The Minnesota Court of Appeals is running out of ways to say it: It’s not unconstitutional to impose a criminal penalty on someone who refuses to take a breath test when stopped for suspicion of drunk driving.
In its latest declaration, the court today turned aside a challenge from David Bennett, who refused to take a test in 2013 after he rear-ended another car on I-35W in New Brighton.
When the police arrived, Bennett was lying across the front seat “in a relaxed state.”
An initial breath test showed his blood alcohol level at .152, but he refused to take another breath test later.
At his trial, the DUI charged was dismissed, but he was convicted of refusing to take the test and was fined and put on two years probation.
His challenge is a familiar one in Minnesota. He argues chemical testing is unconstitutional because it compels a person to relinquish Fourth Amendment rights as a condition of maintaining a driver’s license and avoiding criminal punishment.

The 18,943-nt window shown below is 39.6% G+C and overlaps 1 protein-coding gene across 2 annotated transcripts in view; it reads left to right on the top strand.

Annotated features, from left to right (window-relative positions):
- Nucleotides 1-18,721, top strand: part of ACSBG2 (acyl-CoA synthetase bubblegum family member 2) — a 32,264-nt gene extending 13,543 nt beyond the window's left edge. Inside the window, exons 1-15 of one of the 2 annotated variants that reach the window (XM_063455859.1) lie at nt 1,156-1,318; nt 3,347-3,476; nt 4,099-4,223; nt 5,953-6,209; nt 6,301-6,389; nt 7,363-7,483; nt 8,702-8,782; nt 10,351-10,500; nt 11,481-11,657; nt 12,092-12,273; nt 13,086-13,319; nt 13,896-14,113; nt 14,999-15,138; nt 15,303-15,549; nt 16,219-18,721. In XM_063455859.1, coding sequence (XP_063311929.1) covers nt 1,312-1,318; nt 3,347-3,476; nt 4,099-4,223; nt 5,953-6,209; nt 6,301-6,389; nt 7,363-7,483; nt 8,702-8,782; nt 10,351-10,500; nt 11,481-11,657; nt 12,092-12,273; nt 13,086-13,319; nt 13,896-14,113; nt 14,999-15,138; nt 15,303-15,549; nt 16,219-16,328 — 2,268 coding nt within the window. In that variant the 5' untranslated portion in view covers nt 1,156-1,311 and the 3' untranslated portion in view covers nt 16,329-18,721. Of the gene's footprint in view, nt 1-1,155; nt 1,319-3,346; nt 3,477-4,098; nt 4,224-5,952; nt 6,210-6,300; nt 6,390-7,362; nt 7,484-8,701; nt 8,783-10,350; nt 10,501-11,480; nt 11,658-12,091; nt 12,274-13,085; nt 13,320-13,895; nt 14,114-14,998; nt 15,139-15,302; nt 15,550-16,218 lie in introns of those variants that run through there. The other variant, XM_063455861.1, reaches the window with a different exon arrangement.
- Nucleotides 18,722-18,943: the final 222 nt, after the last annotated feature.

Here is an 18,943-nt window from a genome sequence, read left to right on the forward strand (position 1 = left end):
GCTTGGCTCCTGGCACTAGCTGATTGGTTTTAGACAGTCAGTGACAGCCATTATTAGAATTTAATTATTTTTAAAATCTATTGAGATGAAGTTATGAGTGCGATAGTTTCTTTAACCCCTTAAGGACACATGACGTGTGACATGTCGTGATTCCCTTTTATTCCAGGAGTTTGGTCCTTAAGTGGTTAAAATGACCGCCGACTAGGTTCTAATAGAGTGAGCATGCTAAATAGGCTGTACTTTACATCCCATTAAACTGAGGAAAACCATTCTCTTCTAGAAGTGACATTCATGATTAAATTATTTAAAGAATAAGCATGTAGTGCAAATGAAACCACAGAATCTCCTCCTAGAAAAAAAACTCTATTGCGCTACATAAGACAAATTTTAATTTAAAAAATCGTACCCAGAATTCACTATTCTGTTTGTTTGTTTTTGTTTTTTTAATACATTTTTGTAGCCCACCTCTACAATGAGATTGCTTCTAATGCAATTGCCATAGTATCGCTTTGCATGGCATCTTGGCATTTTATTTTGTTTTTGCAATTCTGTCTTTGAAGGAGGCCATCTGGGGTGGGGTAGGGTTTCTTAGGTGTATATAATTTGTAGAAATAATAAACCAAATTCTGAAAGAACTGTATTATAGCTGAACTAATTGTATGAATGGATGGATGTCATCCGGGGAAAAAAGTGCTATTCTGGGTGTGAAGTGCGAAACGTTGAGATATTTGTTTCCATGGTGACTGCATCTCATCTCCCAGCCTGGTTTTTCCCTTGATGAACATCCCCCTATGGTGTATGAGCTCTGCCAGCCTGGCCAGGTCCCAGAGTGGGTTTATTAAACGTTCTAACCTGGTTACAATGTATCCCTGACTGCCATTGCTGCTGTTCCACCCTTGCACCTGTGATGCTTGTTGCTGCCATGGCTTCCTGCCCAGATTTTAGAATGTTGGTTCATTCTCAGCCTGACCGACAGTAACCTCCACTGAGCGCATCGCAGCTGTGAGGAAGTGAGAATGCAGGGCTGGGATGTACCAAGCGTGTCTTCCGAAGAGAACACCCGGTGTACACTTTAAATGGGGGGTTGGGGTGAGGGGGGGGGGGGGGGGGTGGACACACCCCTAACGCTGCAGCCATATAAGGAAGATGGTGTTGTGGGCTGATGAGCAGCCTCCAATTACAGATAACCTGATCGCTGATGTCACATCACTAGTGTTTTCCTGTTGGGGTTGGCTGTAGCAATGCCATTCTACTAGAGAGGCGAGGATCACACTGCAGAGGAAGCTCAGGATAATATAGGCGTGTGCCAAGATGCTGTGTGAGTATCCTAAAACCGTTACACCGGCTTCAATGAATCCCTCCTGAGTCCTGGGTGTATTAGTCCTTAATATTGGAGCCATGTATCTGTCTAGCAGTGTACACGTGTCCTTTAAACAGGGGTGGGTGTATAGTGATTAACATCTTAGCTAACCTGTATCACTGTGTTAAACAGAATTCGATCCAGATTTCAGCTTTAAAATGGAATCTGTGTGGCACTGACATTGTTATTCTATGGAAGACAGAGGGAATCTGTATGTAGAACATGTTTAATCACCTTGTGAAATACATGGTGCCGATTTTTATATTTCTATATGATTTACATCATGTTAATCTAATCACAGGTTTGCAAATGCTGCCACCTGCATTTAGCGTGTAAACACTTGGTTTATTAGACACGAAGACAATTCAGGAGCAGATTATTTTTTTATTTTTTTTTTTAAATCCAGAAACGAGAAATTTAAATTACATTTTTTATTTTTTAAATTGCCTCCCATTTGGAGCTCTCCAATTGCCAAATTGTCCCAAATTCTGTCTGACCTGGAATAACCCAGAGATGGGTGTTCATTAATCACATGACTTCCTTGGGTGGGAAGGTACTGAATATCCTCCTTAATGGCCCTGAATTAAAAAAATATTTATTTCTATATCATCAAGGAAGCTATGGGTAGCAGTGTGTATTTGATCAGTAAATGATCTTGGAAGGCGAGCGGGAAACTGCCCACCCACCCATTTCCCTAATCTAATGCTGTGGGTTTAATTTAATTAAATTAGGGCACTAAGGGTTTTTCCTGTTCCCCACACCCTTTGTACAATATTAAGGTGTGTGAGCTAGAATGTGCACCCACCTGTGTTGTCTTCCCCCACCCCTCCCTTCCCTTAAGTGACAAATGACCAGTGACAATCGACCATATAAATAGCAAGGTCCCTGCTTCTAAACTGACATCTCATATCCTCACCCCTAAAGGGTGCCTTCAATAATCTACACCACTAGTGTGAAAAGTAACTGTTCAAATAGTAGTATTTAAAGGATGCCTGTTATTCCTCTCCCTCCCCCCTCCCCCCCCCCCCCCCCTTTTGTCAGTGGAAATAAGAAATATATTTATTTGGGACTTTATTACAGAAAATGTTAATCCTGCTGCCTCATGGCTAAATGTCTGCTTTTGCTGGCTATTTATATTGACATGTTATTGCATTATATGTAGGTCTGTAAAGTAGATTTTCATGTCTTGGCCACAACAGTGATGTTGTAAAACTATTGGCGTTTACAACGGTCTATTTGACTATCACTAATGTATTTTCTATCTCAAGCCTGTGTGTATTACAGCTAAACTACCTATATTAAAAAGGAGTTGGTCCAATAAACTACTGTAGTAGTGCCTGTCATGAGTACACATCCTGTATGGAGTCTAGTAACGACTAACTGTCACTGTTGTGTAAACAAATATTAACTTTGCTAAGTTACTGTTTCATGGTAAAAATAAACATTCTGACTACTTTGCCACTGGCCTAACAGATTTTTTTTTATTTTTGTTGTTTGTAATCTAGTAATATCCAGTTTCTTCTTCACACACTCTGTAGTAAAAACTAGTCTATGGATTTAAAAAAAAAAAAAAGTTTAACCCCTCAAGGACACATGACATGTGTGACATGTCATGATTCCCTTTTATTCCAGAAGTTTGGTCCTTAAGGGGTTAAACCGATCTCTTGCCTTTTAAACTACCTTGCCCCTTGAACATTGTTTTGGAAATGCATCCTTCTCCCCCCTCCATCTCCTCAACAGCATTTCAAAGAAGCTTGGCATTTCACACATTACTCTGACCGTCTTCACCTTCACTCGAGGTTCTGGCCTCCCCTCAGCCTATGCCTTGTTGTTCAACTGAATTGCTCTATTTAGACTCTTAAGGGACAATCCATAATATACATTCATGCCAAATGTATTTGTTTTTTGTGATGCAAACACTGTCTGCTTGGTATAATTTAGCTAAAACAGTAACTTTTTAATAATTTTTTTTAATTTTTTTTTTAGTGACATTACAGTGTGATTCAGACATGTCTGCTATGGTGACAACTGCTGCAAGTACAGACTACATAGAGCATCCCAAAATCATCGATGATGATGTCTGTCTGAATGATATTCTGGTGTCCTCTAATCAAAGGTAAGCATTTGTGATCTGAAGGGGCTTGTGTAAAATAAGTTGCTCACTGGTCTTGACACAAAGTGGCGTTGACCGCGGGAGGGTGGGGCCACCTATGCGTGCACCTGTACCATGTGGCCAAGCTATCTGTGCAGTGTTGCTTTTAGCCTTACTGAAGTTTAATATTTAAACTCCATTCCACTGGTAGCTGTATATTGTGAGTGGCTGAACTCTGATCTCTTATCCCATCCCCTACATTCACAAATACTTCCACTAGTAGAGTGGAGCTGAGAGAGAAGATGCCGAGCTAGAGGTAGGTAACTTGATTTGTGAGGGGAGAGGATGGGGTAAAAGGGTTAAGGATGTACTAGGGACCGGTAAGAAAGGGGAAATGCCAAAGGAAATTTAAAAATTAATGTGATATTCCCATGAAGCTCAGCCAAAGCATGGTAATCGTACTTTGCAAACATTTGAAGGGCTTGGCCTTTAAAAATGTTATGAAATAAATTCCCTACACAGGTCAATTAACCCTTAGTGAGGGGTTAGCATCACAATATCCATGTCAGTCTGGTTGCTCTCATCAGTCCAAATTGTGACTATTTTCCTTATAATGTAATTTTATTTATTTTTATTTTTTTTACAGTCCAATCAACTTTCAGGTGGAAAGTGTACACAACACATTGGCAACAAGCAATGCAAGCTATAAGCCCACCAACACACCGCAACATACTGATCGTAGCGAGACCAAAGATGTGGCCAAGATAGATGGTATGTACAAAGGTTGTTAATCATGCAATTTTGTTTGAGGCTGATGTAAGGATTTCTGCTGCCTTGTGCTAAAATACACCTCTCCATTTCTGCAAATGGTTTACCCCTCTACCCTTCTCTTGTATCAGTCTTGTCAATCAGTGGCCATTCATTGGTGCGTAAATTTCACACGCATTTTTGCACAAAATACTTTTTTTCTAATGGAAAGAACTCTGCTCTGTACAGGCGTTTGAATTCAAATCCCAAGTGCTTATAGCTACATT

There have been more of these challenges since the U.S. Supreme Court ruled that the the natural dissipation of alcohol from a person’s bloodstream does not justify a warrantless blood test.
“The warrantless breath test that Bennett refused would not have been an unconstitutional search because it would have been a valid search incident to a lawful arrest,” Court of Appeals Judge Matthew Johnson wrote in today’s ruling (pdf), which included an unusual concurring opinion from Chief Judge Edward Cleary which raised the possibility that the larger question of warrantless searches of bodily fluids may be unconstitutional.
Cleary said today’s ruling is narrow in scope, and warned against a broader application of a Minnesota Supreme Court ruling earlier this year, which some members of the Supreme Court said disregarded the U.S. Supreme Court’s position
“Because the test-refusal statute penalizes the refusal of all types of chemical alcohol concentration testing, and because no Minnesota precedent holds that warrantless blood and urine tests are justified under the search-incident-to-arrest exception, I write separately to posit that the test refusal statute may well violate the unconstitutional-conditions doctrine as it pertains to warrantless blood and urine tests,” Cleary said.